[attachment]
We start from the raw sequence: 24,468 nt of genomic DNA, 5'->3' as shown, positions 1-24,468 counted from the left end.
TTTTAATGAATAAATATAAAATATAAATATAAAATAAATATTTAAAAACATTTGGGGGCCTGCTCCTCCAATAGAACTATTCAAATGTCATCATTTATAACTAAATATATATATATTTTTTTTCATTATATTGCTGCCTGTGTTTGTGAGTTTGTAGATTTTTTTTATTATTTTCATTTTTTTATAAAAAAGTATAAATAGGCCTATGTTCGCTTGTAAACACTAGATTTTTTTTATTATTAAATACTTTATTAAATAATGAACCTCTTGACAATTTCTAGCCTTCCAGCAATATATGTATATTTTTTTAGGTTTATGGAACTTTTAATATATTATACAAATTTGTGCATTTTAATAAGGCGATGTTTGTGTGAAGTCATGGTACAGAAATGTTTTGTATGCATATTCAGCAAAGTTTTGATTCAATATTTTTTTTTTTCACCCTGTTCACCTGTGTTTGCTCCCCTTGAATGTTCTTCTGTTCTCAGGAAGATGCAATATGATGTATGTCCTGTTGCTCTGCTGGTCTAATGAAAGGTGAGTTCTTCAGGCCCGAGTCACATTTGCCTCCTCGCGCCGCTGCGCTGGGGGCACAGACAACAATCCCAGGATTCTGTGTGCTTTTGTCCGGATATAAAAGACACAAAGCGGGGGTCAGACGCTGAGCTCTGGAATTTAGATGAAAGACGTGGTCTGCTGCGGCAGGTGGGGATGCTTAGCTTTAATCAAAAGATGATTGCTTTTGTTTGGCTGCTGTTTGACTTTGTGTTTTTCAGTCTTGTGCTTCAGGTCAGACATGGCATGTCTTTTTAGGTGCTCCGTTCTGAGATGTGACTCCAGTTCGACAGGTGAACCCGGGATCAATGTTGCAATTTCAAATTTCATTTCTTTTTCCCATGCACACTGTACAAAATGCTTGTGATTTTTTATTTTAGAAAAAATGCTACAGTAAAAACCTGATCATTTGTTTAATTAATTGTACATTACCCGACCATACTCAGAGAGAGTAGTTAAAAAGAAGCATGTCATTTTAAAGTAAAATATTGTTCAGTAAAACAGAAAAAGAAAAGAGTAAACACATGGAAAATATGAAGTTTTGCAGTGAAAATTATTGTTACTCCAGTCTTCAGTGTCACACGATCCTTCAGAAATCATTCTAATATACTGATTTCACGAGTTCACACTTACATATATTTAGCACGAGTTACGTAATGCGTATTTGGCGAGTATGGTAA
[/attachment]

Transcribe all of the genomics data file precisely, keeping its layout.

We start from the raw sequence: 24,468 nt of genomic DNA, 5'->3' as shown, positions 1-24,468 counted from the left end.
TTTTAATGAATAAATATAAAATATAAATATAAAATAAATATTTAAAAACATTTGGGGGCCTGCTCCTCCAATAGAACTATTCAAATGTCATCATTTATAACTAAATATATATATATTTTTTTTCATTATATTGCTGCCTGTGTTTGTGAGTTTGTAGATTTTTTTTATTATTTTCATTTTTTTATAAAAAAGTATAAATAGGCCTATGTTCGCTTGTAAACACTAGATTTTTTTTATTATTAAATACTTTATTAAATAATGAACCTCTTGACAATTTCTAGCCTTCCAGCAATATATGTATATTTTTTTAGGTTTATGGAACTTTTAATATATTATACAAATTTGTGCATTTTAATAAGGCGATGTTTGTGTGAAGTCATGGTACAGAAATGTTTTGTATGCATATTCAGCAAAGTTTTGATTCAATATTTTTTTTTTTCACCCTGTTCACCTGTGTTTGCTCCCCTTGAATGTTCTTCTGTTCTCAGGAAGATGCAATATGATGTATGTCCTGTTGCTCTGCTGGTCTAATGAAAGGTGAGTTCTTCAGGCCCGAGTCACATTTGCCTCCTCGCGCCGCTGCGCTGGGGGCACAGACAACAATCCCAGGATTCTGTGTGCTTTTGTCCGGATATAAAAGACACAAAGCGGGGGTCAGACGCTGAGCTCTGGAATTTAGATGAAAGACGTGGTCTGCTGCGGCAGGTGGGGATGCTTAGCTTTAATCAAAAGATGATTGCTTTTGTTTGGCTGCTGTTTGACTTTGTGTTTTTCAGTCTTGTGCTTCAGGTCAGACATGGCATGTCTTTTTAGGTGCTCCGTTCTGAGATGTGACTCCAGTTCGACAGGTGAACCCGGGATCAATGTTGCAATTTCAAATTTCATTTCTTTTTCCCATGCACACTGTACAAAATGCTTGTGATTTTTTATTTTAGAAAAAATGCTACAGTAAAAACCTGATCATTTGTTTAATTAATTGTACATTACCCGACCATACTCAGAGAGAGTAGTTAAAAAGAAGCATGTCATTTTAAAGTAAAATATTGTTCAGTAAAACAGAAAAAGAAAAGAGTAAACACATGGAAAATATGAAGTTTTGCAGTGAAAATTATTGTTACTCCAGTCTTCAGTGTCACACGATCCTTCAGAAATCATTCTAATATACTGATTTCACGAGTTCACACTTACATATATTTAGCACGAGTTACGTAATGCGTATTTGGCGAGTATGGTAA